London, Mar 19 (PTI) Researchers have identified the oldest fossil of a modern bird yet found, dating from the age of dinosaurs, a finding that may shed more light on avian evolution, and help understand how birds survived the extinction event which killed most large ancient reptiles.
The fossil, described in the journal Nature, is nicknamed the 'Wonderchicken', and includes a nearly complete skull, hidden inside pieces of rock.
According to the researchers, including those from the University of Cambridge in the UK, the fossil dates from less than one million years before the asteroid impact which eliminated all large dinosaurs.
They said the 'Wonderchicken' fossil was found in a limestone quarry near the Belgian-Dutch border, making it the first modern bird from the age of dinosaurs found in the northern hemisphere.
The scientists believe the new fossil may help clarify why birds survived this mass extinction event at the end of the Cretaceous period about 66 million years ago, while the giant dinosaurs did not.
Based on the finding, the scientists suggested that the 'Wonderchicken' is close to the last common ancestor of modern chickens and ducks.
The study noted that the fossil did not look like that of a bird on first glance, with only a few small leg bone fragments poking out from a piece of rock the size of a deck of cards.
Using high-resolution X-ray CT scans, the researchers then peered through the rock to see what was lying beneath the surface.
Just one millimetre beneath the rock, they said they found a nearly complete 66.7-million-year-old bird skull.
'The moment I first saw what was beneath the rock was the most exciting moment of my scientific career,' said study co-author Daniel Field from the University of Cambridge.
Field described the skull as a kind of 'mash-up' of a chicken and a duck.
'This is one of the best-preserved fossil bird skulls of any age, from anywhere in the world,' Field said.
According to the scientists, the skull, despite its age, is clearly recognisable as a modern bird.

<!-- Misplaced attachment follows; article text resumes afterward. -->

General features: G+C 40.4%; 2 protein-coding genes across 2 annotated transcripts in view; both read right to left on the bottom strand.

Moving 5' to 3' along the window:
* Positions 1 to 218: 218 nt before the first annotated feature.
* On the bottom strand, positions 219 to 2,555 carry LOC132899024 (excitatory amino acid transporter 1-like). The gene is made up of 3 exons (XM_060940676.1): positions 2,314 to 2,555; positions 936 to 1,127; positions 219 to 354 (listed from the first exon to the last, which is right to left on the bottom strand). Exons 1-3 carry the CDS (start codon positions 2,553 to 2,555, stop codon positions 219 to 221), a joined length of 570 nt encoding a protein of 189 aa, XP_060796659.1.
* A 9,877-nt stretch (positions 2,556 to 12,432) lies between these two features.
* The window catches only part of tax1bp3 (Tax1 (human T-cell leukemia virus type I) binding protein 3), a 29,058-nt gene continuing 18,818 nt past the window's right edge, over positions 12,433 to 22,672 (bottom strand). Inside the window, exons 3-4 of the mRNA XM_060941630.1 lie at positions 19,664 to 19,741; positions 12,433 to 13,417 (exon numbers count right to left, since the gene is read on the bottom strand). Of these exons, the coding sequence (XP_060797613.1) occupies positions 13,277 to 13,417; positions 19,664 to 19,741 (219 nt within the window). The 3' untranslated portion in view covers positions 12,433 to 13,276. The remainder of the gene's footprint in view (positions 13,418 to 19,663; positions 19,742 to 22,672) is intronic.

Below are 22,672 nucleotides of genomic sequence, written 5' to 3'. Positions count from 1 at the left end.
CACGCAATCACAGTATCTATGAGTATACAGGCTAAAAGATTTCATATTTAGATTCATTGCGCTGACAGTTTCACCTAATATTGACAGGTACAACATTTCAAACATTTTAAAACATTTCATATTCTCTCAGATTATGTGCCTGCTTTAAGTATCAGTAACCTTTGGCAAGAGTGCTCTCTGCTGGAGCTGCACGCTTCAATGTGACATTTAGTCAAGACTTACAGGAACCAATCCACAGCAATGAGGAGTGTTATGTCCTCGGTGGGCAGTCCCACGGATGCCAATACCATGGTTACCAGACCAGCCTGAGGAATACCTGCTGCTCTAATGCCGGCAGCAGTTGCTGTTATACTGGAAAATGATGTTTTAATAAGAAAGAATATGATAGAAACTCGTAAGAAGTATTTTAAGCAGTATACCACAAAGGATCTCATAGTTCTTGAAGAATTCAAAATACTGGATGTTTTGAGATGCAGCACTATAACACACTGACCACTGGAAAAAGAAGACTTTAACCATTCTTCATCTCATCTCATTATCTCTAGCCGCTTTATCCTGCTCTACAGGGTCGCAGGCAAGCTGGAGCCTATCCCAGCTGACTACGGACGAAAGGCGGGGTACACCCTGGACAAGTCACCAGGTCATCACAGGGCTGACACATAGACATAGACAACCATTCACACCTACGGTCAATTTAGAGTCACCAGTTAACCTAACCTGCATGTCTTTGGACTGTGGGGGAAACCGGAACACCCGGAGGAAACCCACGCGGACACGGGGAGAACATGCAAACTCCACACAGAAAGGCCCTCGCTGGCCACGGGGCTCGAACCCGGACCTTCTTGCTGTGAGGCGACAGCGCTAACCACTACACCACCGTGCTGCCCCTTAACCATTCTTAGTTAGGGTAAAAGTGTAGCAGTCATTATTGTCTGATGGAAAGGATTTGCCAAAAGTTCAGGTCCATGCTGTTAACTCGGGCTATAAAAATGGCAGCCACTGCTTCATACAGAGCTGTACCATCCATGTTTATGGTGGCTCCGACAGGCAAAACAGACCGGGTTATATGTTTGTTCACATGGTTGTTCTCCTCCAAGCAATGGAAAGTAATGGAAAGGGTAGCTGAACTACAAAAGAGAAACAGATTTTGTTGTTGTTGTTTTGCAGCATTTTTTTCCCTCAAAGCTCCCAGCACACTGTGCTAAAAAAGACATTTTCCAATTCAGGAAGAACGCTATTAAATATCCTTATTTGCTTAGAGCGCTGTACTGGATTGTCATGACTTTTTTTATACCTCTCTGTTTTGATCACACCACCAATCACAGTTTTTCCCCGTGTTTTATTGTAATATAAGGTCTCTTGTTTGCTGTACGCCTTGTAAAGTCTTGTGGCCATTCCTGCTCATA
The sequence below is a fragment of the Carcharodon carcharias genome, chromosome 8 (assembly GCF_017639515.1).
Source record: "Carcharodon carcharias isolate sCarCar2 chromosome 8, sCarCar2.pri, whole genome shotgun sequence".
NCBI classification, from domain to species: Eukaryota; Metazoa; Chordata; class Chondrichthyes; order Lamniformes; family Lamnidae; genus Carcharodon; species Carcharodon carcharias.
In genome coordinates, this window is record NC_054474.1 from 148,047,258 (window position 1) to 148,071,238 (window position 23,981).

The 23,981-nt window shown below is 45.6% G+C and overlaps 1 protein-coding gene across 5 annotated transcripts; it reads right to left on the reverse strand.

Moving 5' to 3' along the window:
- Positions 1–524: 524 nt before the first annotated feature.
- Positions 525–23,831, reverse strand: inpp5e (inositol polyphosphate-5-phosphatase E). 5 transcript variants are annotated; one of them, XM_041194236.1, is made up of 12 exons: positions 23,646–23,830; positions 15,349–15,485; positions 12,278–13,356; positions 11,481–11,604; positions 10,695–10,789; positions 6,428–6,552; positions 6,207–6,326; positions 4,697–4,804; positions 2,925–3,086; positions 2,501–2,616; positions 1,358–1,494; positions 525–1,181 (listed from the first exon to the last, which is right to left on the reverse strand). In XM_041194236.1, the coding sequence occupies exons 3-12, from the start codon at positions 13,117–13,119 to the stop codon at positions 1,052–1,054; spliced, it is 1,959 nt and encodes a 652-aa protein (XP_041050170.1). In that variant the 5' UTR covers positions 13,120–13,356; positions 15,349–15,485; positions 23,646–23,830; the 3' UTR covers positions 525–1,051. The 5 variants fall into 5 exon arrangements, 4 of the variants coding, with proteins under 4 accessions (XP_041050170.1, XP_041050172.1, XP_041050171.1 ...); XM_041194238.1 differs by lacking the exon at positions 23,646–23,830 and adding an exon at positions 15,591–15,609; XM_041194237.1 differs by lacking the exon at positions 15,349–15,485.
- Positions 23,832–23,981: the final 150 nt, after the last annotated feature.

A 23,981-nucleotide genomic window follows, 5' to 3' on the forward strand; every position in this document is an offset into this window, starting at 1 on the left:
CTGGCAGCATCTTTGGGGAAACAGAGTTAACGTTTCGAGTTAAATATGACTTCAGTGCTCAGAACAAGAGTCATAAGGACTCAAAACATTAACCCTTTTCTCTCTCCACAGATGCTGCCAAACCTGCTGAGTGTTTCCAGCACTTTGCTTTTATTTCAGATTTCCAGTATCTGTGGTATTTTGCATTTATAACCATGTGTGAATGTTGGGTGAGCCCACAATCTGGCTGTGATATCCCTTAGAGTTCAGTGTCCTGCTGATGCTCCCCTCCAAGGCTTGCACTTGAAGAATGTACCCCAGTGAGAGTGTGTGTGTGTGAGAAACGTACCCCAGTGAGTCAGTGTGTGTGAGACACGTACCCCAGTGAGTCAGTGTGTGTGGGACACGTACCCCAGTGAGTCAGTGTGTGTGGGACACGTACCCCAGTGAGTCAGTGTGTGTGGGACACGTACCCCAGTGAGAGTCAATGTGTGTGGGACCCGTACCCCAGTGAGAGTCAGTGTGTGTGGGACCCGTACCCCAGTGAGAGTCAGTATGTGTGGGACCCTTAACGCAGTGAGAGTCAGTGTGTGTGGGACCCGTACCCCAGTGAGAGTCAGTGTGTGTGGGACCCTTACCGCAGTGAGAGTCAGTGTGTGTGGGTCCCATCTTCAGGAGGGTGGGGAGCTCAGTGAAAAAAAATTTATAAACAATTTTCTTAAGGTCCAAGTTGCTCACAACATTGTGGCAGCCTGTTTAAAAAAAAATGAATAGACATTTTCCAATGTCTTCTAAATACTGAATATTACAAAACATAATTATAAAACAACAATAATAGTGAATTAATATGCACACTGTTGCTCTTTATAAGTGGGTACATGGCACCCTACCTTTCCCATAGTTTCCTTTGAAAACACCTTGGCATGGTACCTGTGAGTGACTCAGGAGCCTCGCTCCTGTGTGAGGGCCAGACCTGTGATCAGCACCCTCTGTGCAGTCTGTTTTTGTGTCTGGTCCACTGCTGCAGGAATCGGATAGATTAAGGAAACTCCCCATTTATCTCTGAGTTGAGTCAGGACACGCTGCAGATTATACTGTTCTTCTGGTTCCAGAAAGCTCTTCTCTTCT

They said it combines many features common to the group in the animal kingdom, called Galloanserae, that includes modern day chickens and ducks.
'The origins of living bird diversity are shrouded in mystery -- other than knowing that modern birds arose at some point towards the end of the age of dinosaurs, we have very little fossil evidence of them until after the asteroid hit,' said Albert Chen, another co-author of the study from Cambridge.
'This fossil provides our earliest direct glimpse of what modern birds were like during the initial stages of their evolutionary history,' Chen said.
While the scientists colloquially refer to the fossil as the Wonderchicken, they have given it the name of Asteriornis, in reference to Asteria -- the Greek Titan goddess of falling stars.
'We thought it was an appropriate name for a creature that lived just before the end-Cretaceous asteroid impact,' said study co-author Daniel Ksepka from the Bruce Museum in Greenwich, US.
'In Greek mythology, Asteria transforms herself into a quail, and we believe Asteriornis was close to the common ancestor that today includes quails, as well as chickens and ducks,' Ksepka said.
The researchers added that late Cretaceous fossil record of birds from Europe is extremely sparse, making the current finding more significant.
'The discovery of Asteriornis provides some of the first evidence that Europe was a key area in the early evolutionary history of modern birds,' said John Jagt, another co-author of the study from the Natuurhistorische Museum Maastricht in the Netherlands.
According to Field, the fossil reveals that that early on, at least some modern birds were fairly small-bodied, ground-dwelling birds that lived near the seashore.
'Asteriornis now gives us a search image for future fossil discoveries -- hopefully it ushers in a new era of fossil finds that help clarify how, when and where modern birds first evolved,' he added. PTI VIS VIS VIS